Conceding that point then, since the fire department's only concern is people's safety, they would try to stop actions that would increase the risk of someone being hurt or killed no matter what. So if a fire starts in an apartment, and getting the fire extinguisher and going back in would increase the risk to the owner by some amount, the fire department would be against it. But unlike the fire department, people do have other factors to consider, even if they may conflict with their safety. It may be worth the added risk to one's own life to act to decrease the risk of losing their possessions or, God forbid, a family member, and it shouldn't be the government's place to try and prevent him from making that decision.


But what if the fire department calculates that there is a better chance of saving Will Smith than there is his wife or son or whatever and then he spends the rest of his life distrusting firemen even though his hand is cut off and replaced with a fireman's hand and then fireman start to take over the world and attack him in his space car, but no one will believe him except one rogue fireman that still has feelings.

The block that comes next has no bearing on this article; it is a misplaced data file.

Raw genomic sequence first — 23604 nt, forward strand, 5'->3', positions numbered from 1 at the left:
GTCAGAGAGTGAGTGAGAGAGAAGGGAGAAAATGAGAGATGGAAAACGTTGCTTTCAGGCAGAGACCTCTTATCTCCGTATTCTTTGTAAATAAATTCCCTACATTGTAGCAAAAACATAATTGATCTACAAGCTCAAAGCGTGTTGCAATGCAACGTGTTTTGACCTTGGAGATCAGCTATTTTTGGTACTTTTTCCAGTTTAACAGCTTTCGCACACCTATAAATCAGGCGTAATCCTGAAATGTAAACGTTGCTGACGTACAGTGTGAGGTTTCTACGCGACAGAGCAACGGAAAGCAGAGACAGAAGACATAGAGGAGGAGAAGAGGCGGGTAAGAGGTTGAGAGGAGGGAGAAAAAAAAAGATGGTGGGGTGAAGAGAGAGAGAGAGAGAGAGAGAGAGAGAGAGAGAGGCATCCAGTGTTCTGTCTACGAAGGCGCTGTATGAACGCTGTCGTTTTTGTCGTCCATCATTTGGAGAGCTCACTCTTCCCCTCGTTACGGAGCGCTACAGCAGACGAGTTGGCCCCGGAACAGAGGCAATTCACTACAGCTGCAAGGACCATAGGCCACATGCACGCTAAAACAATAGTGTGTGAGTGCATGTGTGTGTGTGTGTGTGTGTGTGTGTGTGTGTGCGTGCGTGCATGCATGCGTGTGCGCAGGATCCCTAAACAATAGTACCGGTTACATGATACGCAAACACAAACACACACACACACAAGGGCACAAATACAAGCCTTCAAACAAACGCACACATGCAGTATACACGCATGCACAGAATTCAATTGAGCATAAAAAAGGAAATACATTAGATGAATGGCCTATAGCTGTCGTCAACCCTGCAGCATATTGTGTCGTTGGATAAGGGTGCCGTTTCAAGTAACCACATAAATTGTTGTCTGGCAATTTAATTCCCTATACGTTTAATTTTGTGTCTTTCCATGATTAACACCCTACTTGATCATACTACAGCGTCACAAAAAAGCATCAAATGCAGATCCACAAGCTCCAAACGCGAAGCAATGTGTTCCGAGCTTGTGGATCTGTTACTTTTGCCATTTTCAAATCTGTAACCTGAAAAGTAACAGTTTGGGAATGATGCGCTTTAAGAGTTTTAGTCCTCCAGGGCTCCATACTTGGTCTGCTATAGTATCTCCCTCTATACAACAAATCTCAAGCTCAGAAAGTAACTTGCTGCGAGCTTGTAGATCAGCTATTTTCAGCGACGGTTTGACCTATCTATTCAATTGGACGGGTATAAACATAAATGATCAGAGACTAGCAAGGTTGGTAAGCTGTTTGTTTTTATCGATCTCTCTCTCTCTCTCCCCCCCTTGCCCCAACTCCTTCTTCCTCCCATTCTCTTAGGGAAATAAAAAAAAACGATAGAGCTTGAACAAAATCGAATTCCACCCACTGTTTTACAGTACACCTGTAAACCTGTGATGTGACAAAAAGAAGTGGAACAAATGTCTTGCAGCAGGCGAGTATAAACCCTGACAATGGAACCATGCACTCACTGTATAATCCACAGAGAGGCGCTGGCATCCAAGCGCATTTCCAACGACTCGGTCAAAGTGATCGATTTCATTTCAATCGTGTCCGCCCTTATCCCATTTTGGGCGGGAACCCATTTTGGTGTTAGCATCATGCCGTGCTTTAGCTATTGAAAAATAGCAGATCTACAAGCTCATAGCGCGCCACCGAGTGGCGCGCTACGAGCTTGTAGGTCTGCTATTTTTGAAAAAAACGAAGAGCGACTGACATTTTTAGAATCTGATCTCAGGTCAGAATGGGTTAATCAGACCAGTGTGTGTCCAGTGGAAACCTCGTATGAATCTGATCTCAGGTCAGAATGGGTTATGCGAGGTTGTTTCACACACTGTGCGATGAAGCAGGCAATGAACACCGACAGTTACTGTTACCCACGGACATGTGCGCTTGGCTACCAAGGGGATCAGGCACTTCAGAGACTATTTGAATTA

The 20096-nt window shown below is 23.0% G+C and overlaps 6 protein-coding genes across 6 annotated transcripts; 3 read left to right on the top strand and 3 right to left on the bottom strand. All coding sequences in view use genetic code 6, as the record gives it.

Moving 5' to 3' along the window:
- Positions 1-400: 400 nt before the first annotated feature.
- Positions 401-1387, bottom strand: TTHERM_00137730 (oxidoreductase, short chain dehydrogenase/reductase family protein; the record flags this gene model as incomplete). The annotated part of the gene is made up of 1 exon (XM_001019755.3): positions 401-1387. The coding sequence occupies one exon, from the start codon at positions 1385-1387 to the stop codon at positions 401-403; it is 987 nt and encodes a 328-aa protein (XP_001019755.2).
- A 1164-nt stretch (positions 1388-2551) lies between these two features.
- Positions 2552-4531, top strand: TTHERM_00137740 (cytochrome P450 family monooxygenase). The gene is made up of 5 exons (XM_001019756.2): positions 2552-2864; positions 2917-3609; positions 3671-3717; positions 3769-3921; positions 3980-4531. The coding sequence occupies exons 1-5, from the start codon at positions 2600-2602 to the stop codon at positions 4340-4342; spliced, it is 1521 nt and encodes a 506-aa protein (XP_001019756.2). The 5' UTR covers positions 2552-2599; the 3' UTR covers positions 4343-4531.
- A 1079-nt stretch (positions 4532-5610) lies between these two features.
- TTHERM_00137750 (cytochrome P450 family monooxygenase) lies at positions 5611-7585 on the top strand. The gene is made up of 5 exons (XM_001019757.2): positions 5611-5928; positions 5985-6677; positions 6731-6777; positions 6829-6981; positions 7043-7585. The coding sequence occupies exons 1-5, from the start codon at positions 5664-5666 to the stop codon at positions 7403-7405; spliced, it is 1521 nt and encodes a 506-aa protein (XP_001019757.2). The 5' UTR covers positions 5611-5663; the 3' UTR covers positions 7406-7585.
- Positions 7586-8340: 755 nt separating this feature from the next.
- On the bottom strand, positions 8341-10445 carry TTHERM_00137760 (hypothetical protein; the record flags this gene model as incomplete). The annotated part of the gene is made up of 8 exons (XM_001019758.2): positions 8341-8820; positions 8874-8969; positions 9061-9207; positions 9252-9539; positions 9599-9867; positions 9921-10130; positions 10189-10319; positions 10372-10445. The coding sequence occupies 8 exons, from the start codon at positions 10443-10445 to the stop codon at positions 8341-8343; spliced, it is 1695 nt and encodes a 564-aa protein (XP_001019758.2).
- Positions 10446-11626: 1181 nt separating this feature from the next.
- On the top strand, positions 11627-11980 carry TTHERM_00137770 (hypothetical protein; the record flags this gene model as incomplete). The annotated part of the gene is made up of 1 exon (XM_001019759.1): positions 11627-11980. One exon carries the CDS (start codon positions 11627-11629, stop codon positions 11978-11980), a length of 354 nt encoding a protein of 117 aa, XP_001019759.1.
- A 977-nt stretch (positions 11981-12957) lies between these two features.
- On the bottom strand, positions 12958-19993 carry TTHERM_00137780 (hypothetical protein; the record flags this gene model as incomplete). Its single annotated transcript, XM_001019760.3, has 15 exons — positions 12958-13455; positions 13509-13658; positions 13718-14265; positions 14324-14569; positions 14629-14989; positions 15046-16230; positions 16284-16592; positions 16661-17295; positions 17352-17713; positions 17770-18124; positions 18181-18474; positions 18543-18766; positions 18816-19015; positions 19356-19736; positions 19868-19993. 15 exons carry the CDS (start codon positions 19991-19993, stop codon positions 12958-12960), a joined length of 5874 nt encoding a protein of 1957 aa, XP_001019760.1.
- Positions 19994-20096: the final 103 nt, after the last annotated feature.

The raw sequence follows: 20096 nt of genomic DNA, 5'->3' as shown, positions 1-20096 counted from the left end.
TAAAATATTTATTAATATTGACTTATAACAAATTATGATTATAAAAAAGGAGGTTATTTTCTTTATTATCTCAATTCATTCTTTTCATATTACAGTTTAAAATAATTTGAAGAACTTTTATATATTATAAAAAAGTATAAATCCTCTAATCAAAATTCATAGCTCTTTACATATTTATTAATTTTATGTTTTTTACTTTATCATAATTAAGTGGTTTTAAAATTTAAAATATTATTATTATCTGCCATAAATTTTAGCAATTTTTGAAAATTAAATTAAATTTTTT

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thumbnailCAW1I0O3.gifMatt - 3354 Posts
03/15/2008 @ 01:55:23 PM
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Well, first Will Smith would need to find a hot scientist who works on firemen, and is also sleeping with Tom Brady. Then, Smith and the rogue fireman would have to convince the scientist that the new firemen are really evil. Finally, they use the scientist's knowledge and access to infiltrate the main fire house HQ and destroy the giant fireman overlord who is controlling all the evil fireman. Simple really.